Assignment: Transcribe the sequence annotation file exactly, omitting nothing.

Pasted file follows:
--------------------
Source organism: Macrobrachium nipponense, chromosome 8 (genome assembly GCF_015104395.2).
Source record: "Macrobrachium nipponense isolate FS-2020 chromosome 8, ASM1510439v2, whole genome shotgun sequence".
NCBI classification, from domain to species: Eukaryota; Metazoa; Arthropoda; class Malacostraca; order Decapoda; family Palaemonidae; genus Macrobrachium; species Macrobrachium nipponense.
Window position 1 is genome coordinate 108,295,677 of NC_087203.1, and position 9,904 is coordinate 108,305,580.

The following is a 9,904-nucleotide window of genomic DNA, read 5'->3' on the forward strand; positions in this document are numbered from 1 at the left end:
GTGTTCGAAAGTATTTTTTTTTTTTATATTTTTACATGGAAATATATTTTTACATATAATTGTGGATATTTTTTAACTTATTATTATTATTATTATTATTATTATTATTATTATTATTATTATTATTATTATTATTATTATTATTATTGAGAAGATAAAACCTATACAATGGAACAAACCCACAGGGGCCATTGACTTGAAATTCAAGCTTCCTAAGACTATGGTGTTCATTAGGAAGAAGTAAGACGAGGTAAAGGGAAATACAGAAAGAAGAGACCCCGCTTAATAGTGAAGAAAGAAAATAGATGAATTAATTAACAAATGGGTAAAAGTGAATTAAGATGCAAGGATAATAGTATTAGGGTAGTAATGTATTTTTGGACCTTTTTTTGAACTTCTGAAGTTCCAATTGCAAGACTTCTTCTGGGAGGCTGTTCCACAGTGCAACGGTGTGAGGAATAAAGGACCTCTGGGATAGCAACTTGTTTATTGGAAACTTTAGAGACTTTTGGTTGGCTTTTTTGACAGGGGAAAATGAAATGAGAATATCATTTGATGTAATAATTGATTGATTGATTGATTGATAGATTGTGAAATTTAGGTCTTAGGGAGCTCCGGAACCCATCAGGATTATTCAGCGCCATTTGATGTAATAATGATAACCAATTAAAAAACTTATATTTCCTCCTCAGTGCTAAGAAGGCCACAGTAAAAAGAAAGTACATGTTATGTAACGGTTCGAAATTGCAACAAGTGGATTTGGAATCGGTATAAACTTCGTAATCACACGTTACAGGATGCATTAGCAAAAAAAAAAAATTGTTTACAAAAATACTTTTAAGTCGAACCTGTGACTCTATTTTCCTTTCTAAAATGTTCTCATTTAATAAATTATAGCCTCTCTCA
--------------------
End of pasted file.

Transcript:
Source organism: Macrobrachium nipponense, chromosome 8 (genome assembly GCF_015104395.2).
Source record: "Macrobrachium nipponense isolate FS-2020 chromosome 8, ASM1510439v2, whole genome shotgun sequence".
NCBI classification, from domain to species: Eukaryota; Metazoa; Arthropoda; class Malacostraca; order Decapoda; family Palaemonidae; genus Macrobrachium; species Macrobrachium nipponense.
Window position 1 is genome coordinate 108,295,677 of NC_087203.1, and position 9,904 is coordinate 108,305,580.

The following is a 9,904-nucleotide window of genomic DNA, read 5'->3' on the forward strand; positions in this document are numbered from 1 at the left end:
GTGTTCGAAAGTATTTTTTTTTTTTATATTTTTACATGGAAATATATTTTTACATATAATTGTGGATATTTTTTAACTTATTATTATTATTATTATTATTATTATTATTATTATTATTATTATTATTATTATTATTATTATTATTATTGAGAAGATAAAACCTATACAATGGAACAAACCCACAGGGGCCATTGACTTGAAATTCAAGCTTCCTAAGACTATGGTGTTCATTAGGAAGAAGTAAGACGAGGTAAAGGGAAATACAGAAAGAAGAGACCCCGCTTAATAGTGAAGAAAGAAAATAGATGAATTAATTAACAAATGGGTAAAAGTGAATTAAGATGCAAGGATAATAGTATTAGGGTAGTAATGTATTTTTGGACCTTTTTTTGAACTTCTGAAGTTCCAATTGCAAGACTTCTTCTGGGAGGCTGTTCCACAGTGCAACGGTGTGAGGAATAAAGGACCTCTGGGATAGCAACTTGTTTATTGGAAACTTTAGAGACTTTTGGTTGGCTTTTTTGACAGGGGAAAATGAAATGAGAATATCATTTGATGTAATAATTGATTGATTGATTGATTGATAGATTGTGAAATTTAGGTCTTAGGGAGCTCCGGAACCCATCAGGATTATTCAGCGCCATTTGATGTAATAATGATAACCAATTAAAAAACTTATATTTCCTCCTCAGTGCTAAGAAGGCCACAGTAAAAAGAAAGTACATGTTATGTAACGGTTCGAAATTGCAACAAGTGGATTTGGAATCGGTATAAACTTCGTAATCACACGTTACAGGATGCATTAGCAAAAAAAAAAAATTGTTTACAAAAATACTTTTAAGTCGAACCTGTGACTCTATTTTCCTTTCTAAAATGTTCTCATTTAATAAATTATAGCCTCTCTCA